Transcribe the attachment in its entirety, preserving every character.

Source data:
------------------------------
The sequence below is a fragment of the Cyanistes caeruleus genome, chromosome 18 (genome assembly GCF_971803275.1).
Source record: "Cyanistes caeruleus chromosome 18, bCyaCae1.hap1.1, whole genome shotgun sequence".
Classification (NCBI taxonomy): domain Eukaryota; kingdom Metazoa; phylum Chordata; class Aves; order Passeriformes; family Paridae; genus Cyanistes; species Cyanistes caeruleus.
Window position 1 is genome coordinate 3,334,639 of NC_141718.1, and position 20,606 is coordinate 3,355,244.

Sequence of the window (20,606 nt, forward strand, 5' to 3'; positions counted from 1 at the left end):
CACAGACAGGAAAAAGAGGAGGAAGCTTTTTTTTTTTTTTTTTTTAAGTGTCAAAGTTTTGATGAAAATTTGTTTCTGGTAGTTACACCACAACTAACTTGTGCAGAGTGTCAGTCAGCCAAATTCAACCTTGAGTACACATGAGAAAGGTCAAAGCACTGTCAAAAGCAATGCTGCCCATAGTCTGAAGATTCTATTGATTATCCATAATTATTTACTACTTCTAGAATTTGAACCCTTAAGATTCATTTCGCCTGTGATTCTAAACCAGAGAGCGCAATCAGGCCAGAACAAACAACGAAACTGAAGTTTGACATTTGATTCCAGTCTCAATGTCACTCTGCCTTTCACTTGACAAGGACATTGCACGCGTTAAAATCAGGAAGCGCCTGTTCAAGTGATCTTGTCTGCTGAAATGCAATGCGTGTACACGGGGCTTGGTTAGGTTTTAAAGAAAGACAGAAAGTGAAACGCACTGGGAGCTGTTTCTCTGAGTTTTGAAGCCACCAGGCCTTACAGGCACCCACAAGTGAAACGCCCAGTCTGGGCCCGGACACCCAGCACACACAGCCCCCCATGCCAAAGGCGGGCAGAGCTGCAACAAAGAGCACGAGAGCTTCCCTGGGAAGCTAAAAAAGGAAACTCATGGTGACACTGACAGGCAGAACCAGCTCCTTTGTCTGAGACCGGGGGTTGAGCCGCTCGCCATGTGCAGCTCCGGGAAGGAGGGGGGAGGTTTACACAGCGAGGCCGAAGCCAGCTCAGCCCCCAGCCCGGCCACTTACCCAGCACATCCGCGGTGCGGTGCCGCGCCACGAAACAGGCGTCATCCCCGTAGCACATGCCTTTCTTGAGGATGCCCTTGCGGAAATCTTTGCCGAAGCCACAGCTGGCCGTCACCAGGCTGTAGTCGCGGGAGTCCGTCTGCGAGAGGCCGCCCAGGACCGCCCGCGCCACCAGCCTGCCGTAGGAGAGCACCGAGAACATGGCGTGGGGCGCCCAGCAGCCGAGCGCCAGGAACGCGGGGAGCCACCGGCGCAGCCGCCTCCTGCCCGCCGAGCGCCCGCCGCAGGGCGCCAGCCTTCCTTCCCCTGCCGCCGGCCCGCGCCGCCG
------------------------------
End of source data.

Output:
The sequence below is a fragment of the Cyanistes caeruleus genome, chromosome 18 (genome assembly GCF_971803275.1).
Source record: "Cyanistes caeruleus chromosome 18, bCyaCae1.hap1.1, whole genome shotgun sequence".
Classification (NCBI taxonomy): domain Eukaryota; kingdom Metazoa; phylum Chordata; class Aves; order Passeriformes; family Paridae; genus Cyanistes; species Cyanistes caeruleus.
Window position 1 is genome coordinate 3,334,639 of NC_141718.1, and position 20,606 is coordinate 3,355,244.

Sequence of the window (20,606 nt, forward strand, 5' to 3'; positions counted from 1 at the left end):
CACAGACAGGAAAAAGAGGAGGAAGCTTTTTTTTTTTTTTTTTTTAAGTGTCAAAGTTTTGATGAAAATTTGTTTCTGGTAGTTACACCACAACTAACTTGTGCAGAGTGTCAGTCAGCCAAATTCAACCTTGAGTACACATGAGAAAGGTCAAAGCACTGTCAAAAGCAATGCTGCCCATAGTCTGAAGATTCTATTGATTATCCATAATTATTTACTACTTCTAGAATTTGAACCCTTAAGATTCATTTCGCCTGTGATTCTAAACCAGAGAGCGCAATCAGGCCAGAACAAACAACGAAACTGAAGTTTGACATTTGATTCCAGTCTCAATGTCACTCTGCCTTTCACTTGACAAGGACATTGCACGCGTTAAAATCAGGAAGCGCCTGTTCAAGTGATCTTGTCTGCTGAAATGCAATGCGTGTACACGGGGCTTGGTTAGGTTTTAAAGAAAGACAGAAAGTGAAACGCACTGGGAGCTGTTTCTCTGAGTTTTGAAGCCACCAGGCCTTACAGGCACCCACAAGTGAAACGCCCAGTCTGGGCCCGGACACCCAGCACACACAGCCCCCCATGCCAAAGGCGGGCAGAGCTGCAACAAAGAGCACGAGAGCTTCCCTGGGAAGCTAAAAAAGGAAACTCATGGTGACACTGACAGGCAGAACCAGCTCCTTTGTCTGAGACCGGGGGTTGAGCCGCTCGCCATGTGCAGCTCCGGGAAGGAGGGGGGAGGTTTACACAGCGAGGCCGAAGCCAGCTCAGCCCCCAGCCCGGCCACTTACCCAGCACATCCGCGGTGCGGTGCCGCGCCACGAAACAGGCGTCATCCCCGTAGCACATGCCTTTCTTGAGGATGCCCTTGCGGAAATCTTTGCCGAAGCCACAGCTGGCCGTCACCAGGCTGTAGTCGCGGGAGTCCGTCTGCGAGAGGCCGCCCAGGACCGCCCGCGCCACCAGCCTGCCGTAGGAGAGCACCGAGAACATGGCGTGGGGCGCCCAGCAGCCGAGCGCCAGGAACGCGGGGAGCCACCGGCGCAGCCGCCTCCTGCCCGCCGAGCGCCCGCCGCAGGGCGCCAGCCTTCCTTCCCCTGCCGCCGGCCCGCGCCGCCG